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Can Halloween Candy Be a Migraine Trigger?

Posted by Migraine Relief Center on Oct 26, 2016 7:30:00 AM

halloween candy.jpg

Halloween usually means plenty of fun, dressing up and socializing. People are out on the streets, and there’s a special holiday atmosphere. But along with pumpkins and face paint, there’s a real threat to migraine sufferers: candy.

Even people who don’t eat much candy are tempted to indulge when there is so much around. For many, kids and adults alike, it just wouldn’t be Halloween without those favorite trick or treat nibbles.

Migraine and Candy Links

If you get a spike in migraine frequency or severity around Halloween time, you could be forgiven for thinking it’s because of all the time spent outdoors in chilly weather, or the extra hours working to prepare costumes or porch decorations. All that could be true, but another reason could be because you’re eating more sugar than you normally do.

Migraineurs who totally understand their pain and trigger patterns may have identified a link between eating sugar and a migraine episode. For others, maybe those who have never kept a migraine diary or those recently diagnosed, the links between sugar and migraine may come as a surprise.

It’s not just Halloween, of course, since other times of year when we habitually overdose on the sweet stuff are equally risky. Easter and Christmas are prime examples, but you could add in birthday celebrations or vacations, or any time when we ditch our usual habits and let our hair down.

Why Sugar Can Cause Migraine

Sugar in the form of glucose, which we also get from carbohydrates, is an important part of our diet. From this sugar we get the energy for all the normal functions the body and it’s organs carry out. The brain needs sugar as much as any other organ and is one of the first affected if glucose levels drop.

Because levels of glucose in the body constantly fluctuate as we use up stores and eat more, we have a nifty inbuilt regulating mechanism in the form of fast acting hormones: insulin and glucagon. When blood sugar gets too high, we produce insulin to bring levels down, and when glucose levels drop another hormone called glucagon works to bring them back up again.

Having low blood sugar levels can lead to a condition called hypoglycemia, and it’s responsible for triggering migraine headaches. Hypoglycemia symptoms can include:

  • Headaches
  • Confusion
  • Feeling faint
  • Sweating
  • Nausea
  • Ordinary headaches
  • Hypothermia

In extreme cases, it can even be fatal, but this is very rare.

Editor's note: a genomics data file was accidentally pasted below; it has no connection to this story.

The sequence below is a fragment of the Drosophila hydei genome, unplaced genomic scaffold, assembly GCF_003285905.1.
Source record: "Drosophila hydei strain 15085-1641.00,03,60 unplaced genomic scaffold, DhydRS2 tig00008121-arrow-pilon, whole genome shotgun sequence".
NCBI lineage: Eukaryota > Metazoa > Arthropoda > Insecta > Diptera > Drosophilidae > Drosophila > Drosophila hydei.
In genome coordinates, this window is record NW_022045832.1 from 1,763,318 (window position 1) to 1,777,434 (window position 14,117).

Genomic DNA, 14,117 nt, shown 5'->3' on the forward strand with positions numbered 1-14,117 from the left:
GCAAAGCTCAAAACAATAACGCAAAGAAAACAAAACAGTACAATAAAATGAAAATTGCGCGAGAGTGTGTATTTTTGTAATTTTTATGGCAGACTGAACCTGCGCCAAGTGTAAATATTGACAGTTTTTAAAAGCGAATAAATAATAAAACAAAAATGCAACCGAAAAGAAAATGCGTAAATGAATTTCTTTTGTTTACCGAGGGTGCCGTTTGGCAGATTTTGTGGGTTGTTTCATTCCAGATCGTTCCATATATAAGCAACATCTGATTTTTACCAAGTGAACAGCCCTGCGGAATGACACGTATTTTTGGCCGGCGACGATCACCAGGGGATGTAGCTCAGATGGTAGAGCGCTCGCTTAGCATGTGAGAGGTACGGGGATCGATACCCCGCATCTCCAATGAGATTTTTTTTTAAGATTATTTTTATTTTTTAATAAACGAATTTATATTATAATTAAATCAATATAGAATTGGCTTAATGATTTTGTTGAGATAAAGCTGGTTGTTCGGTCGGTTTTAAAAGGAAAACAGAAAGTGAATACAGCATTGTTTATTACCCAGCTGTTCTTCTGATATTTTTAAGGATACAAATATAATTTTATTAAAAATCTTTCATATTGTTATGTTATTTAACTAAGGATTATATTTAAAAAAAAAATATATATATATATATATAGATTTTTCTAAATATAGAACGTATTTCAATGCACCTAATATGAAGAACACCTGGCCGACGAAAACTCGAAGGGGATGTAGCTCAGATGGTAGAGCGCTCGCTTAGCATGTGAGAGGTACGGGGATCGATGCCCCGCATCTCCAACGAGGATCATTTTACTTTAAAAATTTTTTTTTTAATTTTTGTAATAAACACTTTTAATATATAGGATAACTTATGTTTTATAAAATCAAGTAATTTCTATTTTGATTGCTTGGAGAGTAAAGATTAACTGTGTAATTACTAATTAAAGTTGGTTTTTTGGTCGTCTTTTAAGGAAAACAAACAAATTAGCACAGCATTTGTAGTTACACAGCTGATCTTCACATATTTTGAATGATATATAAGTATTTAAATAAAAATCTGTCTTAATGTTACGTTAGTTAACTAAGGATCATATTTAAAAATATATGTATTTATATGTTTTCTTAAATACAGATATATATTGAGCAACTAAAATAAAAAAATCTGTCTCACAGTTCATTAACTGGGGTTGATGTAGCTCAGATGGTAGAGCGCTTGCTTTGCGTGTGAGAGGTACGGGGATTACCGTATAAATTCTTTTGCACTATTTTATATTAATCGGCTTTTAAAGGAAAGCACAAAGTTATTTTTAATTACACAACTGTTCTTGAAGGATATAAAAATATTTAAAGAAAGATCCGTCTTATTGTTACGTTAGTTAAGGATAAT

Migraineurs know skipping meals or rigorous dieting can trigger an attack. What many don’t know is that the condition known as hypoglycemia could be responsible. This is because fasting, dieting or skipping meals all cause fluctuations in blood sugar levels, particularly low levels.

Some of the symptoms of hypoglycemia (listed above) are also warning signs of an impending migraine, along with yawning and mood changes. Mood swings, interestingly, also often precede a craving for sugar.

Avoiding Halloween Migraines

Does this mean you can’t enjoy trick or treat at Halloween any more? Not necessarily. Unless you know certain sweet foods, such as chocolate, are a personal flash point for pain, then moderation is the keyword.

When you eat too much sugary food too quickly, you cause a spike in blood sugar levels. This prompts a release of insulin, which in turn causes a blood sugar dip. The roller coaster rise and fall is what leads to headaches and other symptoms.

Not all sugars are equal. Some sweet, natural foods, such as carrots or apples, taste sweet because they contain sugars. Other foods, such as white bread or pasta, also contain sugar. The difference is the speed at which the body is able to process those different sugars, adding them to the bloodstream. Sugar from carbohydrate food is processed quickly, whereas sugar from foods like carrots is processed slowly so doesn’t cause the damaging spike.

Some migraineurs find they can eat refined sugar in moderation and not suffer any ill effects, while others experience a cumulative effect if they eat large amounts of sugar over several days. Limiting the amount of refined sugar in your diet could help you keep migraines more under control.

Go for foods like natural fruits, beets and carrots or sweet peppers, all of which are high in complex sugars that take a while to process and so don’t cause the sugar spike. If you satisfy most of your sugar needs in this way, your body may cope better with the odd refined sugar treat. The bonus is that refined sugar is highly addictive, so eating less of it usually means we actually want less.

Eating too much Halloween candy may trigger a migraine, but if you understand your limits and realize what sugar is doing inside your body, you’re able to compensate and still enjoy the season and the occasional treat.

migraine diary

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Topics: Migraine

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